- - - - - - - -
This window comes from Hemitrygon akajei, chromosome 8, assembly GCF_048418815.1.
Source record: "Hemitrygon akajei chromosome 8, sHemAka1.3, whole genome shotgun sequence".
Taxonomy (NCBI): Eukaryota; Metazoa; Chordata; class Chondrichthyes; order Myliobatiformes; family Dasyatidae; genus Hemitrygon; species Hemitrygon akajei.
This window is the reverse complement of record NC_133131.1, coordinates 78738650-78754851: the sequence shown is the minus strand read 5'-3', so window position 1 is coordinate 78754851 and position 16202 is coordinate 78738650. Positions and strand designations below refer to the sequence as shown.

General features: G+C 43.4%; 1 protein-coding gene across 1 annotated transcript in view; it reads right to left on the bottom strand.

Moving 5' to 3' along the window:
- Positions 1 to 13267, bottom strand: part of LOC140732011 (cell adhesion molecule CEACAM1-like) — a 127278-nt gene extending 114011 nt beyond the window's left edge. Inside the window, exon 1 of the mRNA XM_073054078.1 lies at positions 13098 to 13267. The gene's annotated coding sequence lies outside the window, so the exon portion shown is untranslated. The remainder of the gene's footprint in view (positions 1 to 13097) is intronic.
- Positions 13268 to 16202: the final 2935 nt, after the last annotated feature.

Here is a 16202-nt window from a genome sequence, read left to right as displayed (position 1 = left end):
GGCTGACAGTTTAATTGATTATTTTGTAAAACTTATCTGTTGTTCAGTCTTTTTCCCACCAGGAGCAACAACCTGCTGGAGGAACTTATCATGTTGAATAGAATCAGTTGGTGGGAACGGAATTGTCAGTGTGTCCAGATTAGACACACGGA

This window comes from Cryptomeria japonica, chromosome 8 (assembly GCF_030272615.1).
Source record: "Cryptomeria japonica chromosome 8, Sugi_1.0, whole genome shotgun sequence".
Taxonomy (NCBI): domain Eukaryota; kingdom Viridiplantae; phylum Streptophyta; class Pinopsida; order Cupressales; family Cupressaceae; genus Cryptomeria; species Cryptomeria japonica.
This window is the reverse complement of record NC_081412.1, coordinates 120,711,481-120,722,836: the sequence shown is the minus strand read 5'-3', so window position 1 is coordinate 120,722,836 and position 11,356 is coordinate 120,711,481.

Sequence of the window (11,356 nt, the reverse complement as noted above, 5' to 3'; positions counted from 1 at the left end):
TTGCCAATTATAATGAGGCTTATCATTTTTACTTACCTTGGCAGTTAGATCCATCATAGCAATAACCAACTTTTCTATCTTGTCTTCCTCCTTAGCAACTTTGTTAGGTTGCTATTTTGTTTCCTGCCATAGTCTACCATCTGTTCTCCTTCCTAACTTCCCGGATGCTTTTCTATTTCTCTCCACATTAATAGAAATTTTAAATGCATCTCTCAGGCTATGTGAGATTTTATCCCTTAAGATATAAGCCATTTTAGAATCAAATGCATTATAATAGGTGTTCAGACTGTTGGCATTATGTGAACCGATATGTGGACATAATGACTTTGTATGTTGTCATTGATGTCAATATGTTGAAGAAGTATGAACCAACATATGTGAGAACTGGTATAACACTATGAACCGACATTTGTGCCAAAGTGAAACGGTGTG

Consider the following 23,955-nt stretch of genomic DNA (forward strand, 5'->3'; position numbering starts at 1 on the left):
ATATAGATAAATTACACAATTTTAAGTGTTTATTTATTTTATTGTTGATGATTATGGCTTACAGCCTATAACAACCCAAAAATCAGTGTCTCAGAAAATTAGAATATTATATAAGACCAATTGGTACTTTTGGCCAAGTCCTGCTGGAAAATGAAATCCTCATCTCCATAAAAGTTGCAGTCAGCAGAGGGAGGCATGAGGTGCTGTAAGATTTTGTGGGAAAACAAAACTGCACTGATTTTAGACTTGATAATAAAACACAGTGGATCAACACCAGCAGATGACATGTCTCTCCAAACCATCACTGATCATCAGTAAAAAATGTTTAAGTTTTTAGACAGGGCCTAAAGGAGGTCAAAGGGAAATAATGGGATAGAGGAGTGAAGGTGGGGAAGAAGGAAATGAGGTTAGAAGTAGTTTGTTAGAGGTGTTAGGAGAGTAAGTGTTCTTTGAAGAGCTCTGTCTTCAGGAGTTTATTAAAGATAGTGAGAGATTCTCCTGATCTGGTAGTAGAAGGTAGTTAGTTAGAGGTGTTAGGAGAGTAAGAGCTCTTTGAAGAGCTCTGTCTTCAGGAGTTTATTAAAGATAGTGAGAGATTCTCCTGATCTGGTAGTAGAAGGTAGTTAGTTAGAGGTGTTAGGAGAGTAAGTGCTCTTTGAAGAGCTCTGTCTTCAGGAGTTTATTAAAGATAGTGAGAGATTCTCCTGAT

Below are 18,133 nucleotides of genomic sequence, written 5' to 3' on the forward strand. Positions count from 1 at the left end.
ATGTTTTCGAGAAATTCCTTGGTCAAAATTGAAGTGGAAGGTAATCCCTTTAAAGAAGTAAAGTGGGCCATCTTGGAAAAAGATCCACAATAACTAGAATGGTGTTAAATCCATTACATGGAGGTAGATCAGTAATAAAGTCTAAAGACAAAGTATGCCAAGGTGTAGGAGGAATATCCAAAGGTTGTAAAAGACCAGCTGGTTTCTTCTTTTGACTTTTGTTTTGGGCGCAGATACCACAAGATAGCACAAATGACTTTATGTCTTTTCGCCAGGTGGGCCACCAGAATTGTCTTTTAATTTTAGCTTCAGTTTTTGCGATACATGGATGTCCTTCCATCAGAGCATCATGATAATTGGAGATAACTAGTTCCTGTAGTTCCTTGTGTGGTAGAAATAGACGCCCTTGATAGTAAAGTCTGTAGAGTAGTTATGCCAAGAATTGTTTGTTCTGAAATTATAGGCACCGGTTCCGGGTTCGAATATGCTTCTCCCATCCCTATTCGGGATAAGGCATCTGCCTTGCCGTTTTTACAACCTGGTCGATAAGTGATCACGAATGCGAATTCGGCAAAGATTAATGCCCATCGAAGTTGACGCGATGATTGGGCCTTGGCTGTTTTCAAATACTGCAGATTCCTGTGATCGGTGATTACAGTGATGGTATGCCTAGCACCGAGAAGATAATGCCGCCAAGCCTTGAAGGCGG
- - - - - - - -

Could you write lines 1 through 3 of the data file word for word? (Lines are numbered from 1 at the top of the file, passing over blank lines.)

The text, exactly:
This window comes from Hemitrygon akajei, chromosome 8, assembly GCF_048418815.1.
Source record: "Hemitrygon akajei chromosome 8, sHemAka1.3, whole genome shotgun sequence".
Taxonomy (NCBI): Eukaryota; Metazoa; Chordata; class Chondrichthyes; order Myliobatiformes; family Dasyatidae; genus Hemitrygon; species Hemitrygon akajei.